When the stock market tumbles, your first instinct may be to sell off and flee to the safety of cash. That’s a bad idea, especially if you’re a long-term investor.
Time and again, the market has recovered after each pullback, eventually rising to its former highs and well beyond. Panic sellers during the March 2020 crash might have missed out on the worst days of the market, but they would likely have missed the remarkable market rally that followed.
The market’s best days typically follow the largest drops. And given the difficulty in timing the right moment to get in and out of the market – even for experienced investors – the smarter option is to simply stay invested through the ups and downs.
Stocks do not keep going up all the time. After months of gains this year, a pullback is natural but it doesn’t mean a correction or bear market is imminent. Despite the September slump, the S&P 500 is still up nearly 15% this year.
For long-term investors, the recent sell-off may even be an opportunity to add selective exposures to your portfolios.
With many stocks coming off from their recent highs, now could be a chance to invest in high-quality assets at more attractive prices – before they continue their upwards trajectory once again.
There’s a famous expression from the legendary Warren Buffet that says: “Be greedy when others are fearful, and fearful when others are greedy”. As other investors flee, his mantra suggests that a market decline could be a good time to cash in on lower equity prices.
As to what opportunities are available, consider long-term fundamentals. For instance, Big Tech companies recently experienced a sharp sell-off as concerns around a potential rate hike grew.
But given the quality balance sheets and sustained growth potential of many major tech and internet stocks like Apple, Microsoft, and Amazon, the pullback could have been a buying opportunity. If you believe that over the next three to five years, growth companies will continue to outperform, then short-term sell-offs should not alter your conviction.
Likewise, for China equities. Despite worries over China’s regulatory clampdowns, the fundamental long-term strength of the Chinese economy remains unchanged. In fact, pent-up demand and excess household savings in China could drive 8 – 10% growth in domestic consumption over the next two years, according to independent research firm Alpine Macro.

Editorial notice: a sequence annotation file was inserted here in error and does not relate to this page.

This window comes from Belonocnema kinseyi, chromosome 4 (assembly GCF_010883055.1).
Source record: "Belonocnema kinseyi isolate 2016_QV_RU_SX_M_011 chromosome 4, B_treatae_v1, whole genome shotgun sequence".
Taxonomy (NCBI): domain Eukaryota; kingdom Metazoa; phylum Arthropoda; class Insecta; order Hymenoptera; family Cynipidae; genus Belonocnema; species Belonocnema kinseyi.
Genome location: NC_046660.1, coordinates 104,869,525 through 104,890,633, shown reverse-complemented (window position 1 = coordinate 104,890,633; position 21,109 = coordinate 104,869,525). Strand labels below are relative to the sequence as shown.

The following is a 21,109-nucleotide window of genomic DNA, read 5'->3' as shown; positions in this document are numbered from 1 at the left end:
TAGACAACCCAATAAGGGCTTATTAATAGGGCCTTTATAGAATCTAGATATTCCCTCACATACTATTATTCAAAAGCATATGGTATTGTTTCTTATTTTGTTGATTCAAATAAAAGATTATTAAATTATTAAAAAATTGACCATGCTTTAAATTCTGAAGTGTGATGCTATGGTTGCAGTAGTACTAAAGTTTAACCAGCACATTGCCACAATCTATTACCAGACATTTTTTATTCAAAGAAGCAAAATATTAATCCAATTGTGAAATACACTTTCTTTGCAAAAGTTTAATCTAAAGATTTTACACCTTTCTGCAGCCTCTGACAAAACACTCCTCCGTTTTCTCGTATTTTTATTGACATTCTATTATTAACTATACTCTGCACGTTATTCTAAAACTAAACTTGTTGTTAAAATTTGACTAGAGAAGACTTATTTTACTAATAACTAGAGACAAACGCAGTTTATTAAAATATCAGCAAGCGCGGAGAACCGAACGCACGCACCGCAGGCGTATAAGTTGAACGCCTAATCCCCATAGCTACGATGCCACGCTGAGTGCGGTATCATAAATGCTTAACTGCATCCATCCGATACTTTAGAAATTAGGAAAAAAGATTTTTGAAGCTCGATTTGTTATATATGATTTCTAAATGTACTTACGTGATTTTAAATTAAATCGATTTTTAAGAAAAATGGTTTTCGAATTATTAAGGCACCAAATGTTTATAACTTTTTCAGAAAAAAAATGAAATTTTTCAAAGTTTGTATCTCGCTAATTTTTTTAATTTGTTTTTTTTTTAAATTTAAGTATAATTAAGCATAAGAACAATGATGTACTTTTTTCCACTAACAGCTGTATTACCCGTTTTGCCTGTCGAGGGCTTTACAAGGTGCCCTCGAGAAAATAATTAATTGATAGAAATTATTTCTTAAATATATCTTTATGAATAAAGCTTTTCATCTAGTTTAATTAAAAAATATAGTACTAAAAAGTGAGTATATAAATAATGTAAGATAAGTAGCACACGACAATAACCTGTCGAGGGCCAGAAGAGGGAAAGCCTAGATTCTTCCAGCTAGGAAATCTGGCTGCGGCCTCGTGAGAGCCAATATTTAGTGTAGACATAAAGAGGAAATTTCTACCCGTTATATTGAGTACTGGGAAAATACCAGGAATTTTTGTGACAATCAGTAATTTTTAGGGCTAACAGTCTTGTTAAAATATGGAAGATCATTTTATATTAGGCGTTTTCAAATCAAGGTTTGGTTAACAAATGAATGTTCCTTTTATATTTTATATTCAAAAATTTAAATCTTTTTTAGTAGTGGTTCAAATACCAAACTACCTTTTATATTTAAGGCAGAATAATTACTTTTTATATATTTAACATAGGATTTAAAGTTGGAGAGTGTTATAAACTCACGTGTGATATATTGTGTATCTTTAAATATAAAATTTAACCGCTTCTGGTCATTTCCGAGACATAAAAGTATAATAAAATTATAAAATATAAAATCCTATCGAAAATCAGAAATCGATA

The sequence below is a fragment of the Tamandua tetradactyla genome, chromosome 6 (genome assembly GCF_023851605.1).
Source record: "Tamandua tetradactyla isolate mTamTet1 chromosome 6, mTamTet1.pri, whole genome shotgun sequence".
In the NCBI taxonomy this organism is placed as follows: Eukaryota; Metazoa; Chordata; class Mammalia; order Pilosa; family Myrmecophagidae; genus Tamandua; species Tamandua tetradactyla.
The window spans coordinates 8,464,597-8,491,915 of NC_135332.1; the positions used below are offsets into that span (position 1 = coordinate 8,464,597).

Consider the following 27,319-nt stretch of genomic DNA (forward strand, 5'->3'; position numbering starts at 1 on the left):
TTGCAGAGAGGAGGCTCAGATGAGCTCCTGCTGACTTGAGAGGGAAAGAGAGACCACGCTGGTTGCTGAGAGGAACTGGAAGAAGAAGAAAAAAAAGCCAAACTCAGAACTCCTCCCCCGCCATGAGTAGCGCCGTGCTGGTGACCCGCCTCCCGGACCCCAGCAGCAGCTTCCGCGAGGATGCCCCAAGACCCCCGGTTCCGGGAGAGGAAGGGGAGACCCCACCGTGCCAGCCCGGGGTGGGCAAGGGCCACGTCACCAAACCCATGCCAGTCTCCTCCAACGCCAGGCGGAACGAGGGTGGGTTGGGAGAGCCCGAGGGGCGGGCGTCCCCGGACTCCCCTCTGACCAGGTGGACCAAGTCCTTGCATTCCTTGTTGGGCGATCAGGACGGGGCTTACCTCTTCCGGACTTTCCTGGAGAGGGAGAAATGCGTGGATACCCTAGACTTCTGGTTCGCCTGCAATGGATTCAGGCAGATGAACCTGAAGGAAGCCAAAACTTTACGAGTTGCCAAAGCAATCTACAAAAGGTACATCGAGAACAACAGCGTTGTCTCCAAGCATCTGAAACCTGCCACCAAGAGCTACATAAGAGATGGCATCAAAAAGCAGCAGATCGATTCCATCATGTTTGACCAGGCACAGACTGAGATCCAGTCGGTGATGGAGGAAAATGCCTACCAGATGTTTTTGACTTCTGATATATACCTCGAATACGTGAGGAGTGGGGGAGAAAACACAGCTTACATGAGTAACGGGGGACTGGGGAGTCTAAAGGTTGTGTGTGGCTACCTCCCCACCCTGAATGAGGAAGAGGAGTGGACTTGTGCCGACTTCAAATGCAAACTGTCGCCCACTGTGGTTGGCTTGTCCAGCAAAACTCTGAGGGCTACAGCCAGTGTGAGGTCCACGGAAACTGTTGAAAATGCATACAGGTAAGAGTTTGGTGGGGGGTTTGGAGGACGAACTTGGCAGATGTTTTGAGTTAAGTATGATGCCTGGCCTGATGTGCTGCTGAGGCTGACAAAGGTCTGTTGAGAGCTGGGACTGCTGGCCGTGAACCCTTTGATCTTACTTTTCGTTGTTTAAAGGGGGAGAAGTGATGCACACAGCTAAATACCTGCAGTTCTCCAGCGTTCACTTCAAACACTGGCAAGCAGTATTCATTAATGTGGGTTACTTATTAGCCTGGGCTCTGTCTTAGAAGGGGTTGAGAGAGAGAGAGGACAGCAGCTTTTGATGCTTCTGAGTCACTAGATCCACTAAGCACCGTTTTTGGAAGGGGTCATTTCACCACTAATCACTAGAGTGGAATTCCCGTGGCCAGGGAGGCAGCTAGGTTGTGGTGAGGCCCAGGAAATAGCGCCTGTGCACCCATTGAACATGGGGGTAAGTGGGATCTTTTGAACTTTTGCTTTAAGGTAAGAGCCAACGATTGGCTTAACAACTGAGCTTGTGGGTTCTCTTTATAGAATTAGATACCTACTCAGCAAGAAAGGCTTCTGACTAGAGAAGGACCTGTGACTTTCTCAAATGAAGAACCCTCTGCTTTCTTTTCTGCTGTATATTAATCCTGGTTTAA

What if the market falls further?
For a balanced perspective, let’s consider what might happen if the market dips even more right after you invest now. Simply put, your returns will be affected – but not for very long.
It only took about 2 years to breakeven after the 2008 financial crisis. The March 2020 bear market was over in a matter of months. For investors with a long time horizon, the downside of a worst-case scenario isn’t as scary as it seems.
Keep in mind the above data point illustrates investing at a stock market high right before a bear market, which is defined as a market decline by more than 20%. The recent selloff, while unsettling, was nowhere near that magnitude.
The truth is, nobody knows whether this is the absolute bottom of the market. The market may very well rally from this point on. There’s just no way to predict what is going to happen next.
What we do know is that, the longer you stay invested, the better your return prospects are. According to research done by Capital Group, the 10-year returns for the S&P 500 have been negative just 6% of the time since 1929.
As the chart above shows, the longer your investment period, the greater your chances of a positive outcome. In fact, if you can hold your investments for a 20-year period, you would have historically come out ahead.
A strategy to consider
An effective strategy for long-term investors to take advantage of discounted stock prices is by dollar cost averaging (DCA).
In essence, you invest a set amount into the market at regular intervals, say $1,000 every month. This way, you can capitalise on lower prices now while avoiding the risk of buying all at once ahead of another market drop.
This method also helps to take emotions out of your investing. By investing a consistent sum regularly – regardless of current market conditions – you eliminate the temptation to second-guess your investment strategy, or time the market.
Whichever strategy you prefer to capitalise on the sell-off, it’s important to keep a long-term perspective with your investments. Over time, historical data shows that if you stay invested, your money should grow.